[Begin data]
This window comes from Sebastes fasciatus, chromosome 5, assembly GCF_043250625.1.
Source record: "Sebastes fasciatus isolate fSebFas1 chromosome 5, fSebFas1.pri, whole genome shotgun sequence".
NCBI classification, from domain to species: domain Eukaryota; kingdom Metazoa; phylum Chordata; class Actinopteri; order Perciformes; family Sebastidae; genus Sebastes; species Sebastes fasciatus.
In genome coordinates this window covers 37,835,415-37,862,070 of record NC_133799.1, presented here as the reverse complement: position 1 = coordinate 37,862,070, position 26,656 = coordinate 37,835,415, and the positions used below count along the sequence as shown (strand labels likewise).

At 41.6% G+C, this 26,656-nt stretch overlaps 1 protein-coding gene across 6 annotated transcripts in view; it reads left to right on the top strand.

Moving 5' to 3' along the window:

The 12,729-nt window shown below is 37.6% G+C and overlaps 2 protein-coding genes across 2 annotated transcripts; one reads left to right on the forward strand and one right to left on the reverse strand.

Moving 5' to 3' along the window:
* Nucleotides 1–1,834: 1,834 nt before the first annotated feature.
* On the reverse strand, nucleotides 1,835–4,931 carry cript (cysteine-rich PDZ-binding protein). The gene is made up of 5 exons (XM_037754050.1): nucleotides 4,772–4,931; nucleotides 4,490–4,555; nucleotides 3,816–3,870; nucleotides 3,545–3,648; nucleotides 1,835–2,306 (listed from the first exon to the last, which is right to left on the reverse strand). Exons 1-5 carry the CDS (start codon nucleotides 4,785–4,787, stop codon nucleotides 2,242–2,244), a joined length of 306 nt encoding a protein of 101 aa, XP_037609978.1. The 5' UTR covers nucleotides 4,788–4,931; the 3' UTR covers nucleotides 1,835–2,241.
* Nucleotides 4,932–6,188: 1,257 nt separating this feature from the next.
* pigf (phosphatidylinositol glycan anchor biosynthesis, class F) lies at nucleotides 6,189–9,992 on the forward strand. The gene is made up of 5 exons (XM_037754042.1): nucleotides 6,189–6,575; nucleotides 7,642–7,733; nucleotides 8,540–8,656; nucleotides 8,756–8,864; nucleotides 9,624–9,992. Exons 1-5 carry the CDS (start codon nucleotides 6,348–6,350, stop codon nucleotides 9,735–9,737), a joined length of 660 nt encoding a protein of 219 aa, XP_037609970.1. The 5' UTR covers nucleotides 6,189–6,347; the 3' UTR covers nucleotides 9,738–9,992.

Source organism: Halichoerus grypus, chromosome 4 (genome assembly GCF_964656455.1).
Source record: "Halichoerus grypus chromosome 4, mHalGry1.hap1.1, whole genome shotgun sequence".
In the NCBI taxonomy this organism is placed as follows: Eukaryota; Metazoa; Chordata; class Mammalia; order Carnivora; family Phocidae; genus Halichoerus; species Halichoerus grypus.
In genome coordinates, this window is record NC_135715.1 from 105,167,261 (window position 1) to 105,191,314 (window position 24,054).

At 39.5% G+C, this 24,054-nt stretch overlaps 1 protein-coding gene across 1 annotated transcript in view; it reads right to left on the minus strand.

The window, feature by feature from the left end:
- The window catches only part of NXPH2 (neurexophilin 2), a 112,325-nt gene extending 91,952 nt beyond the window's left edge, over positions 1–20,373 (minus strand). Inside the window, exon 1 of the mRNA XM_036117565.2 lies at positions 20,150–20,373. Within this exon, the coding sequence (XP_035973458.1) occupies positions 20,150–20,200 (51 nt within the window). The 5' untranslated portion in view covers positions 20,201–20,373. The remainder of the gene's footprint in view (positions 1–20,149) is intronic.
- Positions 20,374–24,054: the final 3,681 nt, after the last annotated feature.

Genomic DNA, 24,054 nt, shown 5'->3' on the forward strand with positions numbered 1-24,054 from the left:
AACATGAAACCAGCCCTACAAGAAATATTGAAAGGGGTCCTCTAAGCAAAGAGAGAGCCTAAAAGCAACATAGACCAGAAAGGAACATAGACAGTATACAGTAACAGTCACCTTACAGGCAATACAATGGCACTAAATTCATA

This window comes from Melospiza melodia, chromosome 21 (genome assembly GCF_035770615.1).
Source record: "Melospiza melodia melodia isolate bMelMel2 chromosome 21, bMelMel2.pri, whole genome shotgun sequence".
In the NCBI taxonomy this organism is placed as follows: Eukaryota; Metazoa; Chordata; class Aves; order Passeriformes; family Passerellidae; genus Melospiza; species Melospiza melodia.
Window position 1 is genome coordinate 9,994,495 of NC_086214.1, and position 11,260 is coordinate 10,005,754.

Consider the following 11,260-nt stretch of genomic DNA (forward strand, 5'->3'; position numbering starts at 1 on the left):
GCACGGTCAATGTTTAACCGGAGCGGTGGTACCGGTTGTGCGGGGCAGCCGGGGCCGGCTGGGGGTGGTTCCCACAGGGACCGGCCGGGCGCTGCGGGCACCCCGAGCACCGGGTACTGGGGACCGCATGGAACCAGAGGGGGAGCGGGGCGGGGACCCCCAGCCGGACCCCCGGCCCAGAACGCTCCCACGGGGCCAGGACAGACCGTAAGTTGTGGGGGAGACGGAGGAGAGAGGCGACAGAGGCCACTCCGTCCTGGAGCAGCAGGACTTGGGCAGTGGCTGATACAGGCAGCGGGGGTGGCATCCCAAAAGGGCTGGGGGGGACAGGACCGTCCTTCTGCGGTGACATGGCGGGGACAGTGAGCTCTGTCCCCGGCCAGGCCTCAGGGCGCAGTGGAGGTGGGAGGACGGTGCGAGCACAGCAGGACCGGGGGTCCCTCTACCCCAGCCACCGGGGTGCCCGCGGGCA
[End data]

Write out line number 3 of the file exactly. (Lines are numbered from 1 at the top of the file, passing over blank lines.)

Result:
NCBI classification, from domain to species: domain Eukaryota; kingdom Metazoa; phylum Chordata; class Actinopteri; order Perciformes; family Sebastidae; genus Sebastes; species Sebastes fasciatus.